Scrambled eggs is the breakfast of champions. If you scrambled an egg too many, here’s how to store the mixture and how long it will keep.
It’s the A.M. hours. The alarm woke you up. You got out of bed and did your morning routine.
Hungry before work, you hurried to the fridge, opened the door wide, took a close look at the carton of eggs, and thought to yourself, “Hmm… I wouldn’t mind scrambled eggs for breakfast!”
In your excitement over the scrambled eggs you just decided on, you took the egg carton out of the fridge, put it on the countertop, and got a nice big bowl out of that squeaky drawer in the bottom cabinet.
And so, you got down to cracking. Crack, crack, crack, crack… “Whoa, buddy,” your monologue resumed all of a sudden, “you cracked an egg or two too many there! What are you supposed to do with these now?”
So you unlocked your phone, googled the matter, and landed on this article at Home Cook World. Welcome! And let’s get to the question you want answered here.
Can I Keep Raw Scrambled Eggs in the Fridge?
To cut a long story short: Yes, you absolutely can. You just have to make sure you’re refrigerating them properly.
If, in preparing scrambled eggs, you cracked more eggs than you and your household can eat in a single meal, put them in a jar or food storage container with a closed lid and store them in the fridge.
Let’s talk about fridge compartments because we have to. I know the first place that comes to mind for storing the raw eggs is the fridge door—but resist the temptation to put them there.
The temperature on the fridge door fluctuates every time the refrigerator is opened and closed, so this isn’t a good place to store uncooked scrambled eggs. Instead, put them on the lowest shelf where it’s coldest. (Flashback to high-school physics: Warm air rises and cool air sinks.)
How Long Will Raw Scrambled Eggs Last in the Fridge?
Now that you know how to store the scrambled egg mixture, the next logical question is by when to use it up.
Better yet, err on the side of caution and use up refrigerated uncooked scrambled eggs within no longer than 1-2 days. Food poisoning is a serious issue for 48 million Americans every year.
I know what some of you are thinking… “What’s with all of these food safety rules, anyway?!”
Basically, it comes down to two things: (a) the fact that disease-causing bacteria (you know, the kind that causes food poisoning) continue to grow in the refrigerator and (b) raw eggs may have plenty of them.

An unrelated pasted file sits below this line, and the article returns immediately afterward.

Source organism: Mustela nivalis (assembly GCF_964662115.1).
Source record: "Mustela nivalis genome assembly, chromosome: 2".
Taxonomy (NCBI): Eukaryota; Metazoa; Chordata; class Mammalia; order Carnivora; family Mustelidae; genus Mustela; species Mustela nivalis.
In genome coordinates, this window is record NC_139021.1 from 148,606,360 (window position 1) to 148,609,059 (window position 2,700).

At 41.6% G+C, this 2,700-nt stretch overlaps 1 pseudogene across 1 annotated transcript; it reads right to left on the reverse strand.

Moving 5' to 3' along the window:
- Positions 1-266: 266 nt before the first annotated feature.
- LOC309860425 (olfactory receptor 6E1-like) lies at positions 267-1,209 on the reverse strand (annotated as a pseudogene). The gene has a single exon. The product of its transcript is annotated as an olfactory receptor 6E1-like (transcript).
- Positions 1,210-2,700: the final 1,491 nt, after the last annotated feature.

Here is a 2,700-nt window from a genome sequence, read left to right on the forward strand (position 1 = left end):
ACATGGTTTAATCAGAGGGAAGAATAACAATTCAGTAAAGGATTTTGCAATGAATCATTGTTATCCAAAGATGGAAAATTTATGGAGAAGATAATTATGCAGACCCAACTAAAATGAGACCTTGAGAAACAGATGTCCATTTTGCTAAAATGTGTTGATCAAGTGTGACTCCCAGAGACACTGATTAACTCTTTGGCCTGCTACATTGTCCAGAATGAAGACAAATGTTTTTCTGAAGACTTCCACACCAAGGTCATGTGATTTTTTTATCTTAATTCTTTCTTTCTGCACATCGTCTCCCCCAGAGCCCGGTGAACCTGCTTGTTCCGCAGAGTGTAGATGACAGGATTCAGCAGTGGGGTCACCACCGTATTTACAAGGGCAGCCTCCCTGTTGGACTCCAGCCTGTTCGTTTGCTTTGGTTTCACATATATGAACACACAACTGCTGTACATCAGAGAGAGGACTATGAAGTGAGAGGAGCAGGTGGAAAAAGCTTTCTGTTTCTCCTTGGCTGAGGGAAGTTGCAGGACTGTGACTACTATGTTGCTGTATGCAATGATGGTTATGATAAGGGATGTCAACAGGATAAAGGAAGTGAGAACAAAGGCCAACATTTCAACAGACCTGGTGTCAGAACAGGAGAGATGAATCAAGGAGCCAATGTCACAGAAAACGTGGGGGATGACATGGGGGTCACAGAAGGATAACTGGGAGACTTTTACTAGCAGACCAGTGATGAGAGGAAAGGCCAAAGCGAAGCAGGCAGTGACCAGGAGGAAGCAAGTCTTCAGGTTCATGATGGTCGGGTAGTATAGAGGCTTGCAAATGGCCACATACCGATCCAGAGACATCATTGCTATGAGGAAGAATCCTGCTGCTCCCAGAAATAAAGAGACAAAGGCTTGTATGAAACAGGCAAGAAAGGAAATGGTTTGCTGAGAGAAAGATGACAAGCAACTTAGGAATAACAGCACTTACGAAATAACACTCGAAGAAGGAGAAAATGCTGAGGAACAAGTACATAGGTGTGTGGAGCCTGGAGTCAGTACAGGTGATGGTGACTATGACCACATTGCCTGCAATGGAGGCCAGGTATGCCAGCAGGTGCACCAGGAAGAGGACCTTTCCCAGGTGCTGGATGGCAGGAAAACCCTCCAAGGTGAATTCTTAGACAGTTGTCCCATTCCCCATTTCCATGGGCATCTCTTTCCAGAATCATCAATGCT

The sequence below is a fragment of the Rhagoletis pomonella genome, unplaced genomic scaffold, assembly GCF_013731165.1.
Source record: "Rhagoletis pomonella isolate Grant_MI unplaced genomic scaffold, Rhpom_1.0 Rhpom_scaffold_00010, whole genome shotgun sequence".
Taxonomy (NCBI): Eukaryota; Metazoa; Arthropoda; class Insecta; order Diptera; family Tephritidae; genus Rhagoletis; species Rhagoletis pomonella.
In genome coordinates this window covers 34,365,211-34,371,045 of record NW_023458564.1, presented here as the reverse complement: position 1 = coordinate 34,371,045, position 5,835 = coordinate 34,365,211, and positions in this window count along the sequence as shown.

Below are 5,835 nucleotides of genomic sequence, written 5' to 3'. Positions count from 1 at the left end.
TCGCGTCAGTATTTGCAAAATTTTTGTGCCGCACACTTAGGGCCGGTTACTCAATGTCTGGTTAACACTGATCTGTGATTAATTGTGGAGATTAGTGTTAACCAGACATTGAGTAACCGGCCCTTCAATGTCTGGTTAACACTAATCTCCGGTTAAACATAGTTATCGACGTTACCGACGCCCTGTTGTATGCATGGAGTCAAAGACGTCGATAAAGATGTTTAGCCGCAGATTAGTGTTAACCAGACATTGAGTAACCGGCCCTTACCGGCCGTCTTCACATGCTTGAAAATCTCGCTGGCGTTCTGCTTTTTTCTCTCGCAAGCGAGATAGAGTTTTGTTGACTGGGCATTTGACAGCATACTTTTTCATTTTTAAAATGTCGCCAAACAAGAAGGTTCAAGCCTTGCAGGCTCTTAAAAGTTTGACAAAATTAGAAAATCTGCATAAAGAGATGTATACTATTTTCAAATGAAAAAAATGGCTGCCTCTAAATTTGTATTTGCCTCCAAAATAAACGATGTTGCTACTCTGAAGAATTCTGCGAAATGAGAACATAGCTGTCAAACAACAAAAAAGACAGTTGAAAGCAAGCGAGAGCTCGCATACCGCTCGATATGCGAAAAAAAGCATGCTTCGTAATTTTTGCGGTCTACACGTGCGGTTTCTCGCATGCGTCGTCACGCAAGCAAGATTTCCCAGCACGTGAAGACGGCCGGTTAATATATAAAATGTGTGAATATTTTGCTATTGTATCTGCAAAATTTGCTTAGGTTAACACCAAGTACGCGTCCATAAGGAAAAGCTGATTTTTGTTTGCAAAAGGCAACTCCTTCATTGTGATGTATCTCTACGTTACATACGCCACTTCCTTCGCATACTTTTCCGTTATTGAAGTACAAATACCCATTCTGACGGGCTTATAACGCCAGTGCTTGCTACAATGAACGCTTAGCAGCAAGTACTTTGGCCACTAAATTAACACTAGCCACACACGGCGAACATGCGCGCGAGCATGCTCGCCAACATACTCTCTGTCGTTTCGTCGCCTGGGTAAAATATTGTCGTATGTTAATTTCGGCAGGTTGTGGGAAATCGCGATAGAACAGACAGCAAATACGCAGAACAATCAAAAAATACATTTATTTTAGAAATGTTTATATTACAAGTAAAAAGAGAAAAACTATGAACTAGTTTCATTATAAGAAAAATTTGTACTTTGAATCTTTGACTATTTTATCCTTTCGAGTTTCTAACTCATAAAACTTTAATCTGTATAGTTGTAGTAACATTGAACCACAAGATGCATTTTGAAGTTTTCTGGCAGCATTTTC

First, refrigerating food slows the growth of bacteria on it, but it doesn’t stop it like freezing does. So your fridge can extend the shelf life of many foods, but not indefinitely.
Second, and just as important, raw eggs can contain disease-causing bacteria, such as Salmonella, that can make you sick. Cooking kills these bacteria, but it doesn’t inactivate the heat-resistant toxins they leave behind in the egg mixture.
In other words, you want to avoid keeping that uncooked scrambled egg mixture in the fridge too long, or bacteria can grow to dangerous levels inside it and make it unsafe for you to eat (even after cooking).
Can You Freeze Raw Scrambled Eggs?
Yes, you can freeze raw scrambled eggs. Just pour the mixture into a shallow container, close the lid tightly, label with the date, and freeze.
Freezing puts spoilage and disease-causing bacteria into hibernation. So, technically, as long as your freezer maintains a temperature of 0°F (-18°C) as it should, frozen eggs will stay safe to eat forever.
But don’t take this too literally. The eggs will eventually dry out and lose flavor. For the best quality, the U.S. Department of Agriculture recommends that you use up the frozen raw eggs within 12 months.
How Long Can Raw Scrambled Eggs Sit Out?
As a general rule of thumb, raw scrambled eggs should never be kept at room temperature for more than 2 hours. In summer, when the outside temperature is 90°F (32°C) and above, this time is reduced to only 1 hour.
What we call room temperature, food safety experts have dubbed the danger zone.
Because pathogens multiply most rapidly in the temperature range of 40°F (4.4°C) to 140°F (60°C). So keep cold foods cold and hot foods hot, but don’t let them sit out on the kitchen countertop or dining table for too long, or you might be in trouble.
As American culinary author Harold McGee puts it in his 2009 book Keys to Good Cooking, “A few bacteria are seldom enough to cause illness, but a few thousand can be plenty.”
The Bottom Line
Uncooked scrambled eggs will keep for 2 to 4 days in the fridge and up to 12 months in the freezer. Refrigerate them immediately or freeze them. The sooner you use them up, the fresher and safer they are.